AMR Industry Alliance 2020 Progress Report
Source: AMR Industry Alliance. Published: 1/16/2020. The data and case studies collected and published in this 2020 progress report provide insights into the practical steps the Alliance ’s members are taking to curb the spread of antimicrobial resistance in the areas of research and science, access, and appropriate use, as well as steps to reduce the environmental impact of manufacturing. The report outlines a forward-looking agenda listing the next steps which the Alliance is co mmitted to take. (PDF)
ConclusionsIn this study, the majority of MRSE belonged to cluster II domain of CC2. The ST59-IV was a dominant clone among isolates recovered from hospital personnel. Determination of new MLST types confirmed the genetic diversity of these isolates. These observations highlight the need to review the infection control strategies to reduce the carriage of MRSE among hospital personnel.
ConclusionsAn alarming rate of phenotypic resistance was observed in this study. Many isolates were positive for the screened resistance genes. According to the phylogenetic background, most resistant isolates belonged to the commensal phylo-types, representing significant role of commensal strains as a source of resistance genes. These findings highlight the role of pigeon as disseminator of resistant E. coli strains.
Publication date: Available online 22 February 2020Source: Journal of Global Antimicrobial ResistanceAuthor(s): Marisa Haenni, Farid El Garch, Christine Miossec, Jean-Yves Madec, Didier Hocquet, Benoit Valot
ConclusionsThe prospective surveillance and active screening for VRE was very useful to determine the true ratio of intestinal colonization to infection and thus helps to shape infection control management.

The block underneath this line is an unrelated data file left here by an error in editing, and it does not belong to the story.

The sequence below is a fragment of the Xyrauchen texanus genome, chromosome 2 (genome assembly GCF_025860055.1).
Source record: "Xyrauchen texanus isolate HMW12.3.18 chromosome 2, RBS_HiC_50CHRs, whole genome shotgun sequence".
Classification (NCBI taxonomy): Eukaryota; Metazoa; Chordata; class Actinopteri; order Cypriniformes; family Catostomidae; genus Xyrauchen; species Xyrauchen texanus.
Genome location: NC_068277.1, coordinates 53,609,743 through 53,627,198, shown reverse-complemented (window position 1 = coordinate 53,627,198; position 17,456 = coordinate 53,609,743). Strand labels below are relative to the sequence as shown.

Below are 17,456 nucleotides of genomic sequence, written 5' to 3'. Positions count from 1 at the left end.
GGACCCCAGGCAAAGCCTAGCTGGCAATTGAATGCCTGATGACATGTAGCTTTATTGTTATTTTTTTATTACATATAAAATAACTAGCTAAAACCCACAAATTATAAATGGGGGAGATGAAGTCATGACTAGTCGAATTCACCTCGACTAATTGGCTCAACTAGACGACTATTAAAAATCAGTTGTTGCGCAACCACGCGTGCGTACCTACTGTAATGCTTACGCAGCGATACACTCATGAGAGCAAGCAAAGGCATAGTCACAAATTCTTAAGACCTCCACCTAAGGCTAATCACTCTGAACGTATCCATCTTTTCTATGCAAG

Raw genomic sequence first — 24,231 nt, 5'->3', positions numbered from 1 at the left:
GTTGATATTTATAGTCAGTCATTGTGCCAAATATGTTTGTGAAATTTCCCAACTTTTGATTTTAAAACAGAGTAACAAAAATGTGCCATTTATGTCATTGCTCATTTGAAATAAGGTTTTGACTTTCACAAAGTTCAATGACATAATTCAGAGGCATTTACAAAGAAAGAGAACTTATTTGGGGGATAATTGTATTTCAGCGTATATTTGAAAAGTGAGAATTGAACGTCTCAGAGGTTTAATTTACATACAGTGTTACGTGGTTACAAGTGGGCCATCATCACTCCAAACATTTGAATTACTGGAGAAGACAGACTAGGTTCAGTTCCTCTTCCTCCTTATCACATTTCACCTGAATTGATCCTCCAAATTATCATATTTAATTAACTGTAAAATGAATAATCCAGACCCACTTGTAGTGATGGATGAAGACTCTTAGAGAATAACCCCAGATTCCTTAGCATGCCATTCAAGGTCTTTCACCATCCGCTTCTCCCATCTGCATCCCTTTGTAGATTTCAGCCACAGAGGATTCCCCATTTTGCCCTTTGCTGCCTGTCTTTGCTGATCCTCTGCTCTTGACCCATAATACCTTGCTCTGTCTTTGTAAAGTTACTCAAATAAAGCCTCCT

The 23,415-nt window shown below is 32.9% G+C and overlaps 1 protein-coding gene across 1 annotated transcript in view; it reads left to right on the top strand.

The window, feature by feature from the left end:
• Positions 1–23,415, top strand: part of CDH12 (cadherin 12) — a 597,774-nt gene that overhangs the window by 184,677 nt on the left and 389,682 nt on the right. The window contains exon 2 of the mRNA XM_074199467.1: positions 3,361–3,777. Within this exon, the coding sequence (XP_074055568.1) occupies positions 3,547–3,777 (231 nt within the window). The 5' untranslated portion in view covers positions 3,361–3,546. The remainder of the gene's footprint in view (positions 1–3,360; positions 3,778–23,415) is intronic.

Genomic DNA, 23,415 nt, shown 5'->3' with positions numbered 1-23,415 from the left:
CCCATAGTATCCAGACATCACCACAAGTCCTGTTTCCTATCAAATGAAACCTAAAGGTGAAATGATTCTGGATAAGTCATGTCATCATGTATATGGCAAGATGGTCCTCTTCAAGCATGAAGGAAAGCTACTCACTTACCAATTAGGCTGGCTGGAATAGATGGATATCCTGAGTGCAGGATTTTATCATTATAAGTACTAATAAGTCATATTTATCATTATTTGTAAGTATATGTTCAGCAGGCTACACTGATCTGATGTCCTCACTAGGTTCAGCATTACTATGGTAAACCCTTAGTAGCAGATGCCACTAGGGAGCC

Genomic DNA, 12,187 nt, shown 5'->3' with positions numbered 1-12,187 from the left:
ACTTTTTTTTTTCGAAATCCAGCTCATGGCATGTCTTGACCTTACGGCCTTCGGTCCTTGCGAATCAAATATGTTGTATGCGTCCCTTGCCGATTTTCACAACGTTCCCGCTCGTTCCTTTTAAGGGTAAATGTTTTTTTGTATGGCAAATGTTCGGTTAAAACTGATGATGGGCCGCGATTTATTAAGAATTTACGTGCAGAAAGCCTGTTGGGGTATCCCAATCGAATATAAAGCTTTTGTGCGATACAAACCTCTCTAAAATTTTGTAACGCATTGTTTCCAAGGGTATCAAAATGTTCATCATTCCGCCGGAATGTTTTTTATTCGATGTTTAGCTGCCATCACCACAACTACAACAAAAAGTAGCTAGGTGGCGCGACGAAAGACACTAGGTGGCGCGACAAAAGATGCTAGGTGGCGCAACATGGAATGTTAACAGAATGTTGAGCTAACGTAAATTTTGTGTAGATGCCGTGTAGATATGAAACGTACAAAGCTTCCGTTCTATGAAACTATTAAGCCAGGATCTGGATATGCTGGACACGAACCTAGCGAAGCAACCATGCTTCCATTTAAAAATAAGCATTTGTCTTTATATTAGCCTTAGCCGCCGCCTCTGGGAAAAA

Publication date: Available online 21 February 2020Source: American Journal of Infection ControlAuthor(s): Aleksa Despotovic, Branko Milosevic, Ivana Milosevic, Nikola Mitrovic, Andja Cirkovic, Snezana Jovanovic, Goran StevanovicBackgroundAcquisition of Hospital-acquired infections (HAIs) in intensive care units (ICUs) predispose patients to higher mortality rates and additional adverse events. Serbian adult ICUs are rarely investigated for HAIs. The aim of this study was to look into HAIs in an adult ICU and identify risk factors for acquisition of HAIs and mortality.MethodsThis retrospective study included 355 patients h...
This article reviews the antimicrobial action of ROS, challenges to ROS hypothesis, researches to encourage ROS–mediated antimicrobial lethality, recent developments in antimicrobial agents using ROS as an antimicrobial strategy, safety concerns related to ROS, and future directions in ROS research.
Authors: Blakiston MR, Freeman JT Abstract AIMS: National responses to antimicrobial resistance (AMR) require an understanding of the factors driving its development and spread. Research to date has primarily focused on determining individual-level risk factors for AMR-associated infections. However, additional insights may be gained by investigating exposures associated with AMR variation at the population level. METHODS: We used an ecological study design to describe the association between the incidence rate of methicillin-resistant Staphylococcus aureus (MRSA) and extended-spectrum β-lactamase producin...
ConclusionTransmission of MSSA is a contributing factor to the occurrence ofS. aureus bacteremia in neonates.Sea andtsst-1 might play a role in neonatalS. aureus bacteremia.
AbstractBackgroundAvailable data on antibiotic resistance in sub-Saharan Africa is limited despite its increasing threat to global public health. As there is no previous study on antibiotic resistance in patients with clinical features of healthcare-associated infections (HAIs) in Sierra Leone, research is needed to inform public health policies. Our study aimed to assess antibiotic resistance rates from isolates in the urine and sputum samples of patients with clinical features of HAIs.MethodologyWe conducted a cross-sectional study of adult inpatients aged ≥18 years at Connaught Hospital, an urban tertiary care...
ConclusionsIn hospital outpatient clinics, a substantial part of therapeutics were inappropriately prescribed. Amoxicillin-clavulanic acid was the most inappropriately prescribed drug, due to non-adherence to the guidelines and because dose adjustment to renal function was often not considered.